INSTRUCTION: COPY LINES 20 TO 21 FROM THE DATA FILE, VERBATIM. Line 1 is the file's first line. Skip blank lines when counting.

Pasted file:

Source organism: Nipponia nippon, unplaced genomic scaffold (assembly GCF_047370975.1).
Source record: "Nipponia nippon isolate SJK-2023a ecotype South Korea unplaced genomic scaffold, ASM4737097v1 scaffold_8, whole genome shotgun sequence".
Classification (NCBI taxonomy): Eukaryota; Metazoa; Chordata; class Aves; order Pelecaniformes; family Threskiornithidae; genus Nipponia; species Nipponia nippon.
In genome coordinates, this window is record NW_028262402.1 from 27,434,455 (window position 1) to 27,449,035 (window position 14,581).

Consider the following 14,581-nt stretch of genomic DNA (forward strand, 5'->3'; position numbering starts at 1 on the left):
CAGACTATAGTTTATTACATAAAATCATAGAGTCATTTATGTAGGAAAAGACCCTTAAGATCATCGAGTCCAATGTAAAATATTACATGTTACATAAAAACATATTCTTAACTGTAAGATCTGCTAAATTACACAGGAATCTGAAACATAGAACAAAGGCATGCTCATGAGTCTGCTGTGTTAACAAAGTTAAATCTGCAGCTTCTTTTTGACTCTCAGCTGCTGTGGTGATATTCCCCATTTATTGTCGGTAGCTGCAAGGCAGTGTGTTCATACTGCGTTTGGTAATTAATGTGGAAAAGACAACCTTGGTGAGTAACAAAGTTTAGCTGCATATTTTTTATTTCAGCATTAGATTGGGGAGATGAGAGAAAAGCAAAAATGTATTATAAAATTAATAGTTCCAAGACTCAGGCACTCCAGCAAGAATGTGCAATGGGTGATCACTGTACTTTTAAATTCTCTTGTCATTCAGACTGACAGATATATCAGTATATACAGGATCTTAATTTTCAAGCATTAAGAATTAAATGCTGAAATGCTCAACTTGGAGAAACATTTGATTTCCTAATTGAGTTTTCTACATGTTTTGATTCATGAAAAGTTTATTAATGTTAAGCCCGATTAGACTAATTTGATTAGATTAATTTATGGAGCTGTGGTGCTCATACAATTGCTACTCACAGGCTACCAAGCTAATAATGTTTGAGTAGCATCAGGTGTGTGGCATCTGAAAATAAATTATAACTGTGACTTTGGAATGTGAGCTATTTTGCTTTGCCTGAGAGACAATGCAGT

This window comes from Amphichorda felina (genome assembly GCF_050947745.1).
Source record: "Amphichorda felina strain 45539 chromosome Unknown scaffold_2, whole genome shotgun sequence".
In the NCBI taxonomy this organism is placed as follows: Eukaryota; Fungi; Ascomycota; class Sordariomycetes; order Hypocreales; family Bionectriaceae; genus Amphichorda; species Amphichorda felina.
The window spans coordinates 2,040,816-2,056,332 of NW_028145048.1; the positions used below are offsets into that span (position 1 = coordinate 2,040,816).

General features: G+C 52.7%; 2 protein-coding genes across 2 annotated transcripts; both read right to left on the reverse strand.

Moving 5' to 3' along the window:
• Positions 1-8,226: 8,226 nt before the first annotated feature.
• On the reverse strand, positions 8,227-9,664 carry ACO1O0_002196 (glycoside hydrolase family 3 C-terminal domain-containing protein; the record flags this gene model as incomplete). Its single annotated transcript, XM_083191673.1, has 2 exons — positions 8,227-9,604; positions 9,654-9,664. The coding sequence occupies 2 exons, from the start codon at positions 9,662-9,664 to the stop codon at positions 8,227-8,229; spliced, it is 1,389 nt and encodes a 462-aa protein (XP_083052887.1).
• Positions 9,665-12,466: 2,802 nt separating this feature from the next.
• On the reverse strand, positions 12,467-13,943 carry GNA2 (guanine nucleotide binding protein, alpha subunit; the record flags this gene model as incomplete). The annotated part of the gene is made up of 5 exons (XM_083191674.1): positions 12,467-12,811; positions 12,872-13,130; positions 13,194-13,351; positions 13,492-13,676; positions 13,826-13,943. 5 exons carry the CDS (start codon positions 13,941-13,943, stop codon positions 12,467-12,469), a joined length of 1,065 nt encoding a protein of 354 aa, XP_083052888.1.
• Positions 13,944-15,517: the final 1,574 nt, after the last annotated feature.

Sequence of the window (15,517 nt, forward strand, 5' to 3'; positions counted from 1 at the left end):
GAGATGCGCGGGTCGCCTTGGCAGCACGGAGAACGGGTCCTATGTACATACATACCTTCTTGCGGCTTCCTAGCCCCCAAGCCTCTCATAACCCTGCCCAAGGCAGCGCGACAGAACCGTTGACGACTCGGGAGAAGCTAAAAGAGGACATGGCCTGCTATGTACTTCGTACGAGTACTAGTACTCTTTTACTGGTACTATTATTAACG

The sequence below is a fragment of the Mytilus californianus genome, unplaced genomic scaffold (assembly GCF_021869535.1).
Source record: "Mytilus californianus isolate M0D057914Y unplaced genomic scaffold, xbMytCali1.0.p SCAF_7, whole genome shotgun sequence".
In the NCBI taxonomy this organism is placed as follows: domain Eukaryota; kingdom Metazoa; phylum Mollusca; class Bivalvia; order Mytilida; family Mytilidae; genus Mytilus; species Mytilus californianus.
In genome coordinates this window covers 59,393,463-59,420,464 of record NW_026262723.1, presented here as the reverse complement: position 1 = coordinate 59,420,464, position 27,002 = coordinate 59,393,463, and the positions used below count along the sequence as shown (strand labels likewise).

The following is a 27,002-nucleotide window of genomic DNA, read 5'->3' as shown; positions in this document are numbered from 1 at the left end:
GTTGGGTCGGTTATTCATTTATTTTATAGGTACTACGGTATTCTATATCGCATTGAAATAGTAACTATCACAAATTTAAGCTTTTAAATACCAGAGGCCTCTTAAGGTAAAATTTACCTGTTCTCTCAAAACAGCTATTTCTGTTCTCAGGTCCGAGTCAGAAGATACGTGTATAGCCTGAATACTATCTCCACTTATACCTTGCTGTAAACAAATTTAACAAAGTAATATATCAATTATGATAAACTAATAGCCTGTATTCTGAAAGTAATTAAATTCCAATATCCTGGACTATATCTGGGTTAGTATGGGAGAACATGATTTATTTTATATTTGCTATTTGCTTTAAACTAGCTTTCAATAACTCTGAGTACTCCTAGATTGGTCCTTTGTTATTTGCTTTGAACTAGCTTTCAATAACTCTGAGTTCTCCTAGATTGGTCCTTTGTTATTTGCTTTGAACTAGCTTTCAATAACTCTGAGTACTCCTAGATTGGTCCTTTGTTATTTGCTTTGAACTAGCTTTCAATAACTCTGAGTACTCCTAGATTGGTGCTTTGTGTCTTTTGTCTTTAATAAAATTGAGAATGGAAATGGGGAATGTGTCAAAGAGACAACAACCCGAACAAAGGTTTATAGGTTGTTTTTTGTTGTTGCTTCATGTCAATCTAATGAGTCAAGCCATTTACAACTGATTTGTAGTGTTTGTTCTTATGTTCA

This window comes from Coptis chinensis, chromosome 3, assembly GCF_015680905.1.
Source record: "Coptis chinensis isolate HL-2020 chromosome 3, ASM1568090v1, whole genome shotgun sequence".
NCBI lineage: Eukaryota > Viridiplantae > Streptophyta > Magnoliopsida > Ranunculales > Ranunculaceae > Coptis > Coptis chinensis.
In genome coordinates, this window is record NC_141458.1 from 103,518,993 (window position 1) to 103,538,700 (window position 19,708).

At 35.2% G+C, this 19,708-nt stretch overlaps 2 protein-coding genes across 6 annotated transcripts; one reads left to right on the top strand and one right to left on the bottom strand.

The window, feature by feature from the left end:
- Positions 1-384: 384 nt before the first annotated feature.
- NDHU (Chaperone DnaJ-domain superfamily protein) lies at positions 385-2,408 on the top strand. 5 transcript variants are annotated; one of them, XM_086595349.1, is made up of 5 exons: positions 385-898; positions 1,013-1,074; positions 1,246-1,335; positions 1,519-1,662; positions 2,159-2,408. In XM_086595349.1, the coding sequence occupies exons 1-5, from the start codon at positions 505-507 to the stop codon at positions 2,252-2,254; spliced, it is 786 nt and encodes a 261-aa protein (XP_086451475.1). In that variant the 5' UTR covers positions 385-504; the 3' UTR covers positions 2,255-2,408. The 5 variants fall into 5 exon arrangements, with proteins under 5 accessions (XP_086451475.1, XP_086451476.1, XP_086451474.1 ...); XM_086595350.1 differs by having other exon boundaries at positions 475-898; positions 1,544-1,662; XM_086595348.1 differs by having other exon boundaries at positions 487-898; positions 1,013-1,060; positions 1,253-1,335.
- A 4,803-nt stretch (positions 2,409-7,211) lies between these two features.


The sequence below is a fragment of the Mytilus californianus genome, unplaced genomic scaffold (assembly GCF_021869535.1).
Source record: "Mytilus californianus isolate M0D057914Y unplaced genomic scaffold, xbMytCali1.0.p SCAF_7, whole genome shotgun sequence".